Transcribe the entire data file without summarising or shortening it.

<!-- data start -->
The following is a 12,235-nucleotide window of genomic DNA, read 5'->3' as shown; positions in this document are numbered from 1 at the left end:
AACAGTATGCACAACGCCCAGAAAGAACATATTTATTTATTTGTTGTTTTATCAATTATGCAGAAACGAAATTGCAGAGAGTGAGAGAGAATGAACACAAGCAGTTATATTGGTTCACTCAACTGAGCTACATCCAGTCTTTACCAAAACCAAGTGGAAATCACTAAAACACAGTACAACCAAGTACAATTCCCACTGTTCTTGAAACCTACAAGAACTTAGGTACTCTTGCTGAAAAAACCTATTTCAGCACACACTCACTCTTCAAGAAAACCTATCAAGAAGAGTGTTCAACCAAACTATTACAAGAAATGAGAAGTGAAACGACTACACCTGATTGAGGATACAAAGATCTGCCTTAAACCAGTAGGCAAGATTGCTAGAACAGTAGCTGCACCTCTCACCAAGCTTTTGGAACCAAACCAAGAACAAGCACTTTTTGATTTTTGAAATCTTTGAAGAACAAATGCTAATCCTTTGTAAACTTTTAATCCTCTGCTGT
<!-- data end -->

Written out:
The following is a 12,235-nucleotide window of genomic DNA, read 5'->3' as shown; positions in this document are numbered from 1 at the left end:
AACAGTATGCACAACGCCCAGAAAGAACATATTTATTTATTTGTTGTTTTATCAATTATGCAGAAACGAAATTGCAGAGAGTGAGAGAGAATGAACACAAGCAGTTATATTGGTTCACTCAACTGAGCTACATCCAGTCTTTACCAAAACCAAGTGGAAATCACTAAAACACAGTACAACCAAGTACAATTCCCACTGTTCTTGAAACCTACAAGAACTTAGGTACTCTTGCTGAAAAAACCTATTTCAGCACACACTCACTCTTCAAGAAAACCTATCAAGAAGAGTGTTCAACCAAACTATTACAAGAAATGAGAAGTGAAACGACTACACCTGATTGAGGATACAAAGATCTGCCTTAAACCAGTAGGCAAGATTGCTAGAACAGTAGCTGCACCTCTCACCAAGCTTTTGGAACCAAACCAAGAACAAGCACTTTTTGATTTTTGAAATCTTTGAAGAACAAATGCTAATCCTTTGTAAACTTTTAATCCTCTGCTGT